Updates on antibiotic resistance
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U.S. regulators have approved the first test that quickly and reliably distinguishes bacterial infections from viral infections, helping doctors avoid unnecessary prescriptions that fuel global antibiotic resistance.
The MeMed BV test, developed by Israeli biotech company MeMed with a $ 30 million grant from the EU and the US Department of Defense, does not directly detect the cause of an infection. Instead, it analyzes the “host response” – the different ways the human immune system responds to bacteria and viruses.
“This is a game-changer,” said Louis Bont, professor of pediatric immunity and infectious diseases at Utrecht University Medical Center in the Netherlands, who led a clinical evaluation of the test during its development.
His hospital has been using the test for three months. “When children come in with a cough, for the first time we can accurately find out if they have a bacterial infection, in which case we give them an antibiotic or a viral infection when they don’t,” said declared Bont. Results appear within 15 minutes.
Now, doctors often administer antibiotics to patients who present with a cough and temperature, in case they have a bacterial infection, Bont said, “which leads to massive overuse of antibiotics.”
MeMed began in 2009 when co-founders Eran Eden and Kfir Oved began experimenting in Oved’s grandmother’s kitchen with diagnoses based on human immune responses to infection.
Since then, they have attracted investments totaling $ 100 million from companies such as Social Capital and Western Technology Investment in California, Phoenix Insurance and Caesarea Medical Holdings in Israel, and Horizons Ventures in Hong Kong. An IPO may be on the mid-term horizon, “not in a few months and not in many years – maybe 24 months,” said Eden, who is the chief executive.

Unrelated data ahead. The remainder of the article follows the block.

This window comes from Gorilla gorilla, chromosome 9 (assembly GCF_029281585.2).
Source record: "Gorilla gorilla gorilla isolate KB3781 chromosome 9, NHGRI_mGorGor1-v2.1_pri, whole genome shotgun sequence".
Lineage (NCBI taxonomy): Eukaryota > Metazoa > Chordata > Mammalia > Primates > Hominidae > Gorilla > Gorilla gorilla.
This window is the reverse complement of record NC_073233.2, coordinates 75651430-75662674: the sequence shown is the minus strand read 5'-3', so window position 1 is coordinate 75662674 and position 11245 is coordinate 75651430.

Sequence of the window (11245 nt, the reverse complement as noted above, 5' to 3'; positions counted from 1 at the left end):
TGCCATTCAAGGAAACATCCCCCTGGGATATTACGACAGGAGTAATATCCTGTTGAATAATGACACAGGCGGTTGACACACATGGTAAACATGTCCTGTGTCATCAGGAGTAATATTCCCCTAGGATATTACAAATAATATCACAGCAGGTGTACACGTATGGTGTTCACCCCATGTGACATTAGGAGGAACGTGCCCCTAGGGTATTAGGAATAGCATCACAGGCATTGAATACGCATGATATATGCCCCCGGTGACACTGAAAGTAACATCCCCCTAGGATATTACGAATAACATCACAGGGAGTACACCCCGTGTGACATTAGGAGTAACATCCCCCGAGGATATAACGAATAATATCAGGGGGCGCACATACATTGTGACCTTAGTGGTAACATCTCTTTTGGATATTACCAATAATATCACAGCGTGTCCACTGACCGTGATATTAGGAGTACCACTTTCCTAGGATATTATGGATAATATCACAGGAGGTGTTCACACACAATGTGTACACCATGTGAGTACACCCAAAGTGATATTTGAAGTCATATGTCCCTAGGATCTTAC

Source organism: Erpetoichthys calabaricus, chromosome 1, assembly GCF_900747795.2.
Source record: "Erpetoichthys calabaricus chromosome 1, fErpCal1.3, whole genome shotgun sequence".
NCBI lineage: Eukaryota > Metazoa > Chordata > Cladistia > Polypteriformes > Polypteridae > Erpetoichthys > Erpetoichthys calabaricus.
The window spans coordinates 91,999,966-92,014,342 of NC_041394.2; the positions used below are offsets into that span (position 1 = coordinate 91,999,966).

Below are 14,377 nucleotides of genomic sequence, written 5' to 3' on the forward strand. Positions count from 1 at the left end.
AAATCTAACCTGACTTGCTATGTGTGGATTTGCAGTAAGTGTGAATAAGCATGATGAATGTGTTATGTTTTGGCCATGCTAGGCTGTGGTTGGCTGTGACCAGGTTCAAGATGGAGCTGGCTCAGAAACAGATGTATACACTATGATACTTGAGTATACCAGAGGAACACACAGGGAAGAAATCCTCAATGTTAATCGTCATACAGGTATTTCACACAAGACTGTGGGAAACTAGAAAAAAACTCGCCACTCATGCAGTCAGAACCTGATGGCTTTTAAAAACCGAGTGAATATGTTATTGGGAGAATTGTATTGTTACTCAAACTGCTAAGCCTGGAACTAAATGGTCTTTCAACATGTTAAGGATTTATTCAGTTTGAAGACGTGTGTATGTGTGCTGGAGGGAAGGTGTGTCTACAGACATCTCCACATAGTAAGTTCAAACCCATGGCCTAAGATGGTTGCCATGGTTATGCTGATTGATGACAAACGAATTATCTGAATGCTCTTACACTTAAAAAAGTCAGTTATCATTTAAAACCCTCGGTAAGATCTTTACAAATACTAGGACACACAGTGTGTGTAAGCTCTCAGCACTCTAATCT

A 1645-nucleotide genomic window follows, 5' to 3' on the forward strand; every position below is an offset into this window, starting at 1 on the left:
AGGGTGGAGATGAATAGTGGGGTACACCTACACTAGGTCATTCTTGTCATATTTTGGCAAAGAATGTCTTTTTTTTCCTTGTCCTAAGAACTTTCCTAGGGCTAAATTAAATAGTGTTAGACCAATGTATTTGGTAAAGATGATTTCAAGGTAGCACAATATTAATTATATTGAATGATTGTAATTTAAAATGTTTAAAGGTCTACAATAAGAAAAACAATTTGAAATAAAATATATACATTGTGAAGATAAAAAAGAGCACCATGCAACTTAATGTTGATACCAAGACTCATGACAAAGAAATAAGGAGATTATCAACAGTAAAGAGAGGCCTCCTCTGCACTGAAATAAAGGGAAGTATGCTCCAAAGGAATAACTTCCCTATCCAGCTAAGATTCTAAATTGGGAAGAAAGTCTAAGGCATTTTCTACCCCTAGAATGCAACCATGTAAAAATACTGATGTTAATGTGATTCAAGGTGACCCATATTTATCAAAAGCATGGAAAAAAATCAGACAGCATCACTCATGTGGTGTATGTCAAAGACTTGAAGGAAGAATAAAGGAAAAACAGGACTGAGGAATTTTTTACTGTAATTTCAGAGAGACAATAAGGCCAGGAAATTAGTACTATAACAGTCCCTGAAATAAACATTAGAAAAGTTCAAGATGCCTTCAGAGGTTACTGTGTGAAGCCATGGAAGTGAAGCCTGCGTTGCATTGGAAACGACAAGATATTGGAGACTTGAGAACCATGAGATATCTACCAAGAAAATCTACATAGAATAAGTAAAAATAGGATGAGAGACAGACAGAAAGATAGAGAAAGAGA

The company has around 100 full-time employees and is expanding its operations in the United States from a base in Boston. “We are also establishing a head office in the UK,” Eden added.
The BV test – performed on the company’s MeMed Key diagnostic machine – measures the levels of three proteins that appear in a patient’s blood at very different levels depending on whether the immune system is fighting a virus or bacteria. The results are particularly useful when the site of infection is unknown or inaccessible, making it impossible to perform conventional tests and collect tissue samples.
The cost of each test will be in the order of $ 100 during the first commercial deployment. “We are initially starting in hospital emergency departments, but we will move on to more decentralized sales, including family physicians,” Eden said.
“I think it’s going to find its way into primary care pretty quickly,” Bont predicted.
Rich Bachur, professor of pediatrics and emergency medicine at Harvard Medical School, is also enthusiastic. “We have waited decades for accurate and rapid diagnoses to confidently guide the care of moderately ill children without a clear focus of infection or recognizable viral disease,” he said. “This new test promises to help differentiate children with self-limiting viral disease from those with possible bacterial infection, thereby supporting the judicious use of antibiotics.”